Ça m'est égal si demain n'arrive pas
by Anne Feuillere
27/09/2005 - The Namur International Festival screened, in the "Panorama" section the first film by Frenchman Guillaume Malandrin, Ça m'est égal si demain n'arrive pas. After several shorts, among them the well-received Raconte, one of the producers of La Parti (read interview), while preparing a feature with a Belgian Cécile de France and a German Ulrich Tukur leading the cast, has now launched himself into the feature film adventure with a gentle film, shot on DV, with no budget, a few weeks shooting and a crew of heigth.
Written by Stéphane Malandrin, the director and the actor, Çam'est égal seems to have won its bet, with its dialogue that appears improvised and a camera resting on the shoulder. If the second half seems a little breathless, the first half has constructed with brio the weight bearing down on this troubled man, whom the film follows step by step. Jacky Lambert has a real gangster look about him, with his old leather sack full of banknotes and his mysterious past in prison. At other times, his slightly gangly silhouette and his composed manner of speech give this lonely character the allure of a timid dreamer, who simply wants to "borrow" his son from his foster family to take him on holiday for a few days. He manages it, and thanks to a few coincidences, rediscovers Anne, the child's mother(Olga Grimberg), who he takes with him, to be part of this reconstituted happy famiy.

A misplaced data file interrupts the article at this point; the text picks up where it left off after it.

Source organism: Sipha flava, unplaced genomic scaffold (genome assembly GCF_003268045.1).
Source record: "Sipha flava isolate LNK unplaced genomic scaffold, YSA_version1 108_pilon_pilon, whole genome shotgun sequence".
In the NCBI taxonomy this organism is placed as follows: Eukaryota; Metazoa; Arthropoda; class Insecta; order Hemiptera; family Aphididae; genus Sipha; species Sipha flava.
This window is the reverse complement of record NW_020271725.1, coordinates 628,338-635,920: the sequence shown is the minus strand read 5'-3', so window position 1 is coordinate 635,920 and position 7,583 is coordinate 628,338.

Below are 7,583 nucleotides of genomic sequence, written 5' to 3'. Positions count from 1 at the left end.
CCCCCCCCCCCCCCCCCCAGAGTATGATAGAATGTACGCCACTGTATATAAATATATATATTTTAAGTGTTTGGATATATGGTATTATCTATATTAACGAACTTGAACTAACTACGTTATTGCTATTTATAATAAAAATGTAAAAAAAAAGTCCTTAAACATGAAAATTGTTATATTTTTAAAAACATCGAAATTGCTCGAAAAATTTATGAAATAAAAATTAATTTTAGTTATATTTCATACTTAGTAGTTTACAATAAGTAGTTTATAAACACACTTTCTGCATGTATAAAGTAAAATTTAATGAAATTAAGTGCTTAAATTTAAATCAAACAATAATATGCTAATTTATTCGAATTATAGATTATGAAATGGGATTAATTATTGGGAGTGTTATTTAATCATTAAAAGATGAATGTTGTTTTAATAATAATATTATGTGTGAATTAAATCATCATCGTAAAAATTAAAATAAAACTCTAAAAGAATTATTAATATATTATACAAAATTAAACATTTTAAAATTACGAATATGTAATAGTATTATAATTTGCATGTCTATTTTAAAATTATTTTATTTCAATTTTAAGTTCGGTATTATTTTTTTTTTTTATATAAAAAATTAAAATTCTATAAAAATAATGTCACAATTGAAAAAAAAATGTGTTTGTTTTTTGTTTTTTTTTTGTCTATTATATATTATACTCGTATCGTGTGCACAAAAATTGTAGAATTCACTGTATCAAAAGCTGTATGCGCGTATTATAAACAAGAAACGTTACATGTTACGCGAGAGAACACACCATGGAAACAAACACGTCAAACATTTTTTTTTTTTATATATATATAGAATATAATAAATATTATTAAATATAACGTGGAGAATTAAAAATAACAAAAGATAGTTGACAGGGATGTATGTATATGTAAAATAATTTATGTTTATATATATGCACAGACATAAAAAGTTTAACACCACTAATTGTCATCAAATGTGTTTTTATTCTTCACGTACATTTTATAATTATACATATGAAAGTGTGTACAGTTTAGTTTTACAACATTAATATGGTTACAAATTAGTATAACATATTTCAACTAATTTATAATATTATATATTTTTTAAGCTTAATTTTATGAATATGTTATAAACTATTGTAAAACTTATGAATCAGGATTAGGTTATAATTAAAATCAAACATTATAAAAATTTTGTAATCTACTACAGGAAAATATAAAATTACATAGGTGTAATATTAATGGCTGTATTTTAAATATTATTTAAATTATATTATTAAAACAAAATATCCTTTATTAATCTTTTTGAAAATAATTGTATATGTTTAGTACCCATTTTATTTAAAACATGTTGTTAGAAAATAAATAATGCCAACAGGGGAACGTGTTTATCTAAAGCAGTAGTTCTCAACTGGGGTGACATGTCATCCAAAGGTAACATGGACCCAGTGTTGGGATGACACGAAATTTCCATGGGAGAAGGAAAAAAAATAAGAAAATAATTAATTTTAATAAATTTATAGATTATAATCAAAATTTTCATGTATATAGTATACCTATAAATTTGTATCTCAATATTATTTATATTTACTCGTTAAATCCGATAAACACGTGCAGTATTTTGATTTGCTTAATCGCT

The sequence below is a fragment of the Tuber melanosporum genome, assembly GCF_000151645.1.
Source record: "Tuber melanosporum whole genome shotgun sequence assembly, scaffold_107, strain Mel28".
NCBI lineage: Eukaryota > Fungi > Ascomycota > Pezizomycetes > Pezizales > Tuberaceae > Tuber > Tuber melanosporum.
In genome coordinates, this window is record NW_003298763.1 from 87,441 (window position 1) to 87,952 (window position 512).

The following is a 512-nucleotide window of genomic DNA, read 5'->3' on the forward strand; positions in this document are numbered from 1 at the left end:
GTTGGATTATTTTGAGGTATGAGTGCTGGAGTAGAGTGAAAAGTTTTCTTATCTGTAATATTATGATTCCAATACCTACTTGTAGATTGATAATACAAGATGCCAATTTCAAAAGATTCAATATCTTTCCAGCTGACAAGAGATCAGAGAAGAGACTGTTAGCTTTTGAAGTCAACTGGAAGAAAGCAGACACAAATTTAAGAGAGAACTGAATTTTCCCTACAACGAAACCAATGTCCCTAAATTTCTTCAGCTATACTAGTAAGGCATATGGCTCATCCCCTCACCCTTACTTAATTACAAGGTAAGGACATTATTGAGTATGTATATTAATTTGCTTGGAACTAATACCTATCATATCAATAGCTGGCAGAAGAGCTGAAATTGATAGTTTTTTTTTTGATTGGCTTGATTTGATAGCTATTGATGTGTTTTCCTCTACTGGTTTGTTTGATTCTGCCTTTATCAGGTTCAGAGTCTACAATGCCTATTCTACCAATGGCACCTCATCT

Thanks to an elliptical narrative, which silences anything that might interfere with the story, Ça m'est égal is constructed on single trajectory, a desire both modest and fierce, in which is revealed a thirst for freedom, the will to emancipate. Silent, minimalist and direct, this first film has a more or less bet won.